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Housing Unit Growth and Decline in the Last 10 Years

Tue Sep 26 2017
Written by: Luke Rogers and David Armstrong, Population Evaluation, Analysis and Projections Branch, Population Division
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In counties across the United States, the patterns of change in the overall number of housing units, whether an increase or decrease, have shifted over the last decade. Housing unit estimates, available through the U.S. Census Bureau’s Population Estimates Program, allow us to take a closer look at these shifts.

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The total number of housing units is generally measured using information on the number of permitted housing units (indicating additional housing units from construction) and the number of recorded demolitions (indicating lost housing units).

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Let us examine three points in time that represent roughly the beginning, middle, and end of the last decade: 2006 to 2007, 2010 to 2011, and 2015 to 2016. First, consider Figure 1, which shows the net change in the number of housing units between 2006 and 2007.

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Between 2006 and 2007, the majority of counties (2,476 or 79 percent), stayed the same or had an increase in the number of housing units (shown in light gray). However, 666 counties (21 percent) experienced a decrease in housing units (shown in purple). Many places that experienced a decrease were clustered in the Midwest, along the Mississippi River, and in parts of Appalachia.

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However, between 2010 and 2011 (Figure 2), the number of counties that experienced no change or gained housing units dropped to 1,829 (58 percent), and the number of counties that lost housing units increased to 1,313 (42 percent). The increase in the number of counties that lost housing units can be seen across the United States. Areas such as Appalachia and the Midwest that lost housing units between 2006 and 2007 continued to experience housing unit losses in additional counties. Other areas like the South, the Pacific Northwest and parts of the Northeast had numerous counties that gained housing units between 2006 and 2007 but then lost housing units between 2010 and 2011.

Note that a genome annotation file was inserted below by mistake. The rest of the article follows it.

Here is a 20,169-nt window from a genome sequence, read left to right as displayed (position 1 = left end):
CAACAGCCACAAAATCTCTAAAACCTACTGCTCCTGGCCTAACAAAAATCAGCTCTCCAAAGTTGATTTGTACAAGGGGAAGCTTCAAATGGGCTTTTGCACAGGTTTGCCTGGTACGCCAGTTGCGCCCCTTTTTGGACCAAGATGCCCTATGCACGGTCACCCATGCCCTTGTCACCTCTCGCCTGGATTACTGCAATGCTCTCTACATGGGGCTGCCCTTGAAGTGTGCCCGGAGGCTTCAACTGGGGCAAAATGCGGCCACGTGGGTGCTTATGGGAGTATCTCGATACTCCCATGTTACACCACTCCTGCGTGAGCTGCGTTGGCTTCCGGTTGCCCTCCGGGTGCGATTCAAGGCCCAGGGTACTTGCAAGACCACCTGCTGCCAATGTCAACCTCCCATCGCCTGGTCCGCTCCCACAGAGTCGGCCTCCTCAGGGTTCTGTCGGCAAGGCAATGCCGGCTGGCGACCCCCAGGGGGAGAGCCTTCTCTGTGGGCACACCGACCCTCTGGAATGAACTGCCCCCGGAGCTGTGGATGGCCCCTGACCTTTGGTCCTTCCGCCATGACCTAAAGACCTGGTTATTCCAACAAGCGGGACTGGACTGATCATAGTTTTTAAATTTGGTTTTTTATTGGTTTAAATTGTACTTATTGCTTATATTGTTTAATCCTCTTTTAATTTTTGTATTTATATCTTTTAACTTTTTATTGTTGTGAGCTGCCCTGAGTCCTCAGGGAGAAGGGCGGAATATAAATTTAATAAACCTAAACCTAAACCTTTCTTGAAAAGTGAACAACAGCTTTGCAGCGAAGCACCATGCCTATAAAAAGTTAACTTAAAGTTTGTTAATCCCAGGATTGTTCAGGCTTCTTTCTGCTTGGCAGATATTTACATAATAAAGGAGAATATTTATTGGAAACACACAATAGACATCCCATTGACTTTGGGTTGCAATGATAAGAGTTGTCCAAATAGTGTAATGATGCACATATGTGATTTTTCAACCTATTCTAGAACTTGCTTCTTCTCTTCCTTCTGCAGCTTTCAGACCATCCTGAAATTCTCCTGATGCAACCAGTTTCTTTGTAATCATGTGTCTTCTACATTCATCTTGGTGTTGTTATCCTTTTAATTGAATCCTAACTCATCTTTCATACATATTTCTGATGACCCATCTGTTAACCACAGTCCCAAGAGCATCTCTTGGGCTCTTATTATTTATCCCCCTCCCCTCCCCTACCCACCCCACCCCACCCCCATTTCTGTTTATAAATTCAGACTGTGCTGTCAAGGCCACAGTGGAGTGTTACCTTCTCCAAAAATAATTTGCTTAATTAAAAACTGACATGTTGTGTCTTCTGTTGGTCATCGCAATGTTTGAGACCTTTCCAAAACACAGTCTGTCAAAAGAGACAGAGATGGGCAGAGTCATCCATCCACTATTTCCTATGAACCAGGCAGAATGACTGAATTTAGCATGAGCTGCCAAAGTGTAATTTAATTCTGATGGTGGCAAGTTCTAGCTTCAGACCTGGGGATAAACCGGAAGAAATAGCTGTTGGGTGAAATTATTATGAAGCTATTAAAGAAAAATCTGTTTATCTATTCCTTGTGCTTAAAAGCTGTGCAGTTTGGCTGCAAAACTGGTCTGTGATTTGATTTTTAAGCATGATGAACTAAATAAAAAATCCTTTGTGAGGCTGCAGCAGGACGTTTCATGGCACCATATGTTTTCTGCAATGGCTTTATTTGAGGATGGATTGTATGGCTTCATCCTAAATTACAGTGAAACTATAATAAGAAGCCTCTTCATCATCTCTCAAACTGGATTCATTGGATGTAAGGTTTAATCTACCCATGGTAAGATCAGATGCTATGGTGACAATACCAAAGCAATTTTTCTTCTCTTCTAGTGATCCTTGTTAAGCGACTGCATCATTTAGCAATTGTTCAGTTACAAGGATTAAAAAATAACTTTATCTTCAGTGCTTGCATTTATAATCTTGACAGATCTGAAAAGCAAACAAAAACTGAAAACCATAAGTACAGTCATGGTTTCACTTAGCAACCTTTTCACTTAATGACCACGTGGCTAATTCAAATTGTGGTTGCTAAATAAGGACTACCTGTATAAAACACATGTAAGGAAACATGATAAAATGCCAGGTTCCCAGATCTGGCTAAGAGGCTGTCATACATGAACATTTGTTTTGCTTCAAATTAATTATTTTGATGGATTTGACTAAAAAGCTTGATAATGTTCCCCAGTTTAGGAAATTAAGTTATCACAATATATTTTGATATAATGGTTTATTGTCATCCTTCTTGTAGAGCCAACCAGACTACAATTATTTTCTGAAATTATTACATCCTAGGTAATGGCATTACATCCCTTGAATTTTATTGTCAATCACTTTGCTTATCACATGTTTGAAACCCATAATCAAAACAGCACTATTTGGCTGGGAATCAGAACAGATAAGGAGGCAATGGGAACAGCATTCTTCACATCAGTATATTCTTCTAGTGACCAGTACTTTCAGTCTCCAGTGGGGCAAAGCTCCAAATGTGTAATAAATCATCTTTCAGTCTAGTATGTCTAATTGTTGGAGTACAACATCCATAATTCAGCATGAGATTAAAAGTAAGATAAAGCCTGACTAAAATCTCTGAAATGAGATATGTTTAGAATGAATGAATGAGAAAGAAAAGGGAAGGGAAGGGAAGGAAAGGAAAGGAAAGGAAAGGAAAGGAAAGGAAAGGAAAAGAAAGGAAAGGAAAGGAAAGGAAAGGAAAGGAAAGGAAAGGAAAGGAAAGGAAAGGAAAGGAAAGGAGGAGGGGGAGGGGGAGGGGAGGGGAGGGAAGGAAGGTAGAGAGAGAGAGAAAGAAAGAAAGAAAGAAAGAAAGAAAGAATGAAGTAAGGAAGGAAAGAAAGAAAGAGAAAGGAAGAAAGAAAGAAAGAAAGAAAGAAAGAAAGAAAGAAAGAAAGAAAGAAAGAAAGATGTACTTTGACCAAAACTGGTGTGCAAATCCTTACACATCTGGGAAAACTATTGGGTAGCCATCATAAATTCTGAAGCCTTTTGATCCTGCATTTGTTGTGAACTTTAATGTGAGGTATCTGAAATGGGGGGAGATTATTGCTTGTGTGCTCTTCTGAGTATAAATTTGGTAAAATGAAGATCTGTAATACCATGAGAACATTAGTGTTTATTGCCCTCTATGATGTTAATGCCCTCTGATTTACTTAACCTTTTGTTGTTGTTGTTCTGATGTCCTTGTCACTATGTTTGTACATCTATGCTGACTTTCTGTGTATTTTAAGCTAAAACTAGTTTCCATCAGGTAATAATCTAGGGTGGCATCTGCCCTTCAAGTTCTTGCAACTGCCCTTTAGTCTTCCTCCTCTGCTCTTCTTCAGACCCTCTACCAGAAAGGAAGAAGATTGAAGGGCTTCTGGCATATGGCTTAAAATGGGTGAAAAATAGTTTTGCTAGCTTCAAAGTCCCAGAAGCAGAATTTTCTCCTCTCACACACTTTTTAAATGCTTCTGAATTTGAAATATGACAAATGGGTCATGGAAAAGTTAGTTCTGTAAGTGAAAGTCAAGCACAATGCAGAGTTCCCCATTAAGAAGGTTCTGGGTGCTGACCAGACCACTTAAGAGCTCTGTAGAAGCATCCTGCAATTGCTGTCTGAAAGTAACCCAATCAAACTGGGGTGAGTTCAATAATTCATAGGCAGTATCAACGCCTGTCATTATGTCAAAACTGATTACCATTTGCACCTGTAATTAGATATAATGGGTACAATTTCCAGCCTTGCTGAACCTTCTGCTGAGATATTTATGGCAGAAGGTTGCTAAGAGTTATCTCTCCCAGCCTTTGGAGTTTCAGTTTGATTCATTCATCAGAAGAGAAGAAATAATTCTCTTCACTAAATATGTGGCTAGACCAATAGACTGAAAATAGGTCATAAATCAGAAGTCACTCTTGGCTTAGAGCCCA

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For 2015 to 2016 (Figure 3), the number of counties that stayed the same or gained housing units was 2,194 (70 percent) — an increase from 2010-2011, but still not as high as 2006-2007. Conversely, the number of counties that lost housing units between 2015 and 2016 decreased to 948 (30 percent). Compared to 2006-2007, the distribution of counties that lost housing units is somewhat different. Unlike the 2006-2007 map, which showed widespread housing unit declines in counties in Appalachia, the Midwest and along the Mississippi, the 2015-2016 map shows clusters of counties with housing unit losses in those areas as well as parts of the South, Northeast and West. States such as Florida, Oregon and Texas, which had numerous counties with housing unit loss between 2010 and 2011, showed more counties with gain between 2015 and 2016.

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These three maps illustrate how housing unit change varies over time, both in the number of counties that gained or lost housing units and the geographic location of those counties. Some areas had counties that experienced housing unit loss at all three time points, while other areas had counties that experienced gain at some time points and loss at others.

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To investigate the patterns of housing unit change for yourself, we invite you to dig into the recently released Vintage 2016 Housing Unit Estimates.


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